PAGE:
A look back at a young 4-H member's first trip to the state fair - and her blue ribbon bunny

A look back at a young 4-H member’s first trip to the state fair – and her blue ribbon bunny

Kathy Worzer: There are thousands, yes over 7,000 Minnesota guys with their animals at the state fair this year. They come with their families, 4-H clubs, or FFA classes. It takes a lot of time and some money for you and your animal to go to the fair and be part of the competition and hopefully win that blue ribbon.

A little extra financial help goes a long way, so the Minnesota State Fair Foundation has a grant program for first-time visitors to bring their animals for display at the fair. They are called BELLE Scholarships, the beginning of the Exhibitor Livestock Learning Experience. Grants ranging from $250 to $500 cover travel costs, feed, and animal display supplies.

This year Denica Slater of Morris, Minnesota, is one of those lucky grant winners. On Friday, I spoke to Denica and her guide Kiana Dolezal. Kianna is an experienced hand in displaying all types of livestock. The two young women showed off the bunnies at the show this weekend.

DENICA SLEITER: So I’m DENICA SLEITER. I’ve been on the Rabbit Project for three years, and this is my first trip to the State Fair.

Kathy Werzer: It’s amazing, isn’t it?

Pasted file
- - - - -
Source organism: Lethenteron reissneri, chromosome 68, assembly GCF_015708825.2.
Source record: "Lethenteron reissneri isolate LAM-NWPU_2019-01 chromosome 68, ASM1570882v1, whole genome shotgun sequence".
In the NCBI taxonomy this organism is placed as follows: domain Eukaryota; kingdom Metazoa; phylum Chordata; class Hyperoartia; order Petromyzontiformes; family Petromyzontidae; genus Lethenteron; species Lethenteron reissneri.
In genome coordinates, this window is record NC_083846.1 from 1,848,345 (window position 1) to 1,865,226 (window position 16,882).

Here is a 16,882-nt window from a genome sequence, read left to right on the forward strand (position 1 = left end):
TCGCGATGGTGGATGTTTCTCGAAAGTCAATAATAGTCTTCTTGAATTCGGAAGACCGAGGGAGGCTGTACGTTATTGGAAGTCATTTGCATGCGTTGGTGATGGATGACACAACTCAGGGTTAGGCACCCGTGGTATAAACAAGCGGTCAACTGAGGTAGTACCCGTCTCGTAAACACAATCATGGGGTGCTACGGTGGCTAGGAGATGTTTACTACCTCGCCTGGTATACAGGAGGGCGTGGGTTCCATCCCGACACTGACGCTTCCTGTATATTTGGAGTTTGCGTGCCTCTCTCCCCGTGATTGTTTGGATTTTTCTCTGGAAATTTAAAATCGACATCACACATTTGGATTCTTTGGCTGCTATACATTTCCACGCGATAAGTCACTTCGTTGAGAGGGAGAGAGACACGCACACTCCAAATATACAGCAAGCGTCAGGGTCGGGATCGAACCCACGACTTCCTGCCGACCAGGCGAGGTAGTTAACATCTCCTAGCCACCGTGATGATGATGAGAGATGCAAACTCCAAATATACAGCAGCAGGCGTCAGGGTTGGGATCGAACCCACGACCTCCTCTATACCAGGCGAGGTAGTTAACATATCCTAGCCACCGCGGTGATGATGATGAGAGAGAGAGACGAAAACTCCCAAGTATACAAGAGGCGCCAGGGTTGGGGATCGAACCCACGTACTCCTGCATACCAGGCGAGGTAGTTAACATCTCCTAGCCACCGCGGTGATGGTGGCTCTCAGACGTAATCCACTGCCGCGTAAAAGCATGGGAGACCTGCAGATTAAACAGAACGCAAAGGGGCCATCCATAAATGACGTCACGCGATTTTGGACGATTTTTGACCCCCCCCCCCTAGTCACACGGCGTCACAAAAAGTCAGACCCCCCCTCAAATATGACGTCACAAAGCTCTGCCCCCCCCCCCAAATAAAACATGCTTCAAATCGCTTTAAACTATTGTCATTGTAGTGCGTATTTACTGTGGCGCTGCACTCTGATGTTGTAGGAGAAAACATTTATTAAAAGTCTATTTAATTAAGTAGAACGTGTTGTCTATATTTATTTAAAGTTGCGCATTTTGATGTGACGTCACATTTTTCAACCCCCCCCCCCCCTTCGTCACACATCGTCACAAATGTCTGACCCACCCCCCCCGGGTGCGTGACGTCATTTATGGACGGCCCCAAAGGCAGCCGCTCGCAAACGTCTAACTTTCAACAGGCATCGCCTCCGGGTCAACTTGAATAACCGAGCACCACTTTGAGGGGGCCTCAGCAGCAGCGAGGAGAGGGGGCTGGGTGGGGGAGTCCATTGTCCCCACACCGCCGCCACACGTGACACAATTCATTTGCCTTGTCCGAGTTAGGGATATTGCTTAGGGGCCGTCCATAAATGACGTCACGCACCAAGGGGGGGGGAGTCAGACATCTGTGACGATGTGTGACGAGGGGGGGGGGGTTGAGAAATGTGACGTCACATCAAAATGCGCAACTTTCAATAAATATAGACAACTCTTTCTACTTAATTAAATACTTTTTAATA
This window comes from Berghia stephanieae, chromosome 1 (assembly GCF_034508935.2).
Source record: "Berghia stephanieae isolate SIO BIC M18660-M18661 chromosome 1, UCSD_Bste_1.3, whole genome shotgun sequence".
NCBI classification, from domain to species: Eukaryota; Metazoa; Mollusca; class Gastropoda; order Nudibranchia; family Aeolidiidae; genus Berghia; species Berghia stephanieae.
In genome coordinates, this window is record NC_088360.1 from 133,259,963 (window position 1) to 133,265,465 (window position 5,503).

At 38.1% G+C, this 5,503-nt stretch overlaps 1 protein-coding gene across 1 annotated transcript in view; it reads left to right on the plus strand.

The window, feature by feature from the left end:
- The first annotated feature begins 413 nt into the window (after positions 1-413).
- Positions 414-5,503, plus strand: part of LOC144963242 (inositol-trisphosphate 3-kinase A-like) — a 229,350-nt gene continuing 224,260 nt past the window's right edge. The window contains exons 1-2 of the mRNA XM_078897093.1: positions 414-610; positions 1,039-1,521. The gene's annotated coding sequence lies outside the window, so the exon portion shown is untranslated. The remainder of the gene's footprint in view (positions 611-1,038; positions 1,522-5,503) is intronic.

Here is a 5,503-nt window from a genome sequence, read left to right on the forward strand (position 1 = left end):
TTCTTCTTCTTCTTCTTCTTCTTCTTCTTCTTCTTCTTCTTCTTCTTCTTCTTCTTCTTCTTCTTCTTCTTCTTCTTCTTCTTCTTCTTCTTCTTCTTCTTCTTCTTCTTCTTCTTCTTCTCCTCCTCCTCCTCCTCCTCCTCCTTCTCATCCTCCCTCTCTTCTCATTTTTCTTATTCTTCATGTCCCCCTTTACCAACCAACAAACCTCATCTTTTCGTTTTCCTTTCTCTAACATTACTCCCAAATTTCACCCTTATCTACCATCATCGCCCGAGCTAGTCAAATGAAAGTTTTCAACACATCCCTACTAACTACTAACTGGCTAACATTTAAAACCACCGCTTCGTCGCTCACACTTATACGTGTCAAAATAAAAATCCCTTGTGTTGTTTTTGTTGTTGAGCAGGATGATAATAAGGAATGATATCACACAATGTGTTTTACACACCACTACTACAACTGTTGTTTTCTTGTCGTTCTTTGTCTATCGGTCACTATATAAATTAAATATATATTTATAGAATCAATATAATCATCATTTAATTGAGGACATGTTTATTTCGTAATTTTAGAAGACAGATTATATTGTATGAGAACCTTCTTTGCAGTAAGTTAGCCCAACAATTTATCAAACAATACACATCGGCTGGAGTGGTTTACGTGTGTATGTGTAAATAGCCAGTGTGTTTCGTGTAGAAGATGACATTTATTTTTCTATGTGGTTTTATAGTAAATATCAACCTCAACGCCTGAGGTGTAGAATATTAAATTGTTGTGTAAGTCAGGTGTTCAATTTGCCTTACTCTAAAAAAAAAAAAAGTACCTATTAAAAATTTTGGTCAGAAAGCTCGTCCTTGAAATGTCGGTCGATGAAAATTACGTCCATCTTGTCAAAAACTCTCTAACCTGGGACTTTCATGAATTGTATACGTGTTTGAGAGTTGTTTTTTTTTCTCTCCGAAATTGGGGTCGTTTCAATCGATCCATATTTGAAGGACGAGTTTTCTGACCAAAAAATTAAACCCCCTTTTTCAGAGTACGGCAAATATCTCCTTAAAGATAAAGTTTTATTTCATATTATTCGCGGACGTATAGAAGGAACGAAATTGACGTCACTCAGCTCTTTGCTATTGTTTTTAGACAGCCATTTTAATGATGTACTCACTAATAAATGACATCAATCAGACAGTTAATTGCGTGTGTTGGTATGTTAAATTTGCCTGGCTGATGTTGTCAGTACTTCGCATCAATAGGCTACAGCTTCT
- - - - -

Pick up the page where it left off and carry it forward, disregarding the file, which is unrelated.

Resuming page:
Denica Slater: Yes.

Kathy Werzer: Tell me about your rabbits.

Denica Slater: I have a Flemish giant here at the state fair. It is light gray, and weighs 10 pounds.

Kathy Werzer: It’s a pretty big bunny. Fabulous. And by the way, have you ever shown rabbits?

DENICA SLEITER: No.

Kathy Werzer: No? So this is new to you?

DENICA SLEITER: Yes.

Kathy Werzer: Right. I’m kind of curious, as the mentor on this team, how can you help Denica?

Kiana Dolezal: I went to her house and I helped her out with some tips on showbiz. So in the spirit of showing off, you are introducing yourself to show your animal the best. And so there are a lot of little tips and tricks to do it really well and win, and that was the main thing I did. She helped to identify some of the colors of the small pieces she had in her home.

Kathy Werzer: Right.

Kiana Dolezal: And that was my duty as a guide, and it was just to give her advice and try to figure out some things.

Kathy Werzer: The art of appearing is not easy. I think people think all this is animal. Obviously the animal is being judged, right? But showmanship is a big, big deal.

Kiana Dolezal: Yes. You have shown the skill of each animal, and rabbits are the most difficult. In my opinion, my personal experience, rabbits are the most difficult, because there is a book in which they can ask you anything in this book about any of the breeds, and they can find out the correct answer. And so it’s very difficult, but it’s also very fun when you do a good job.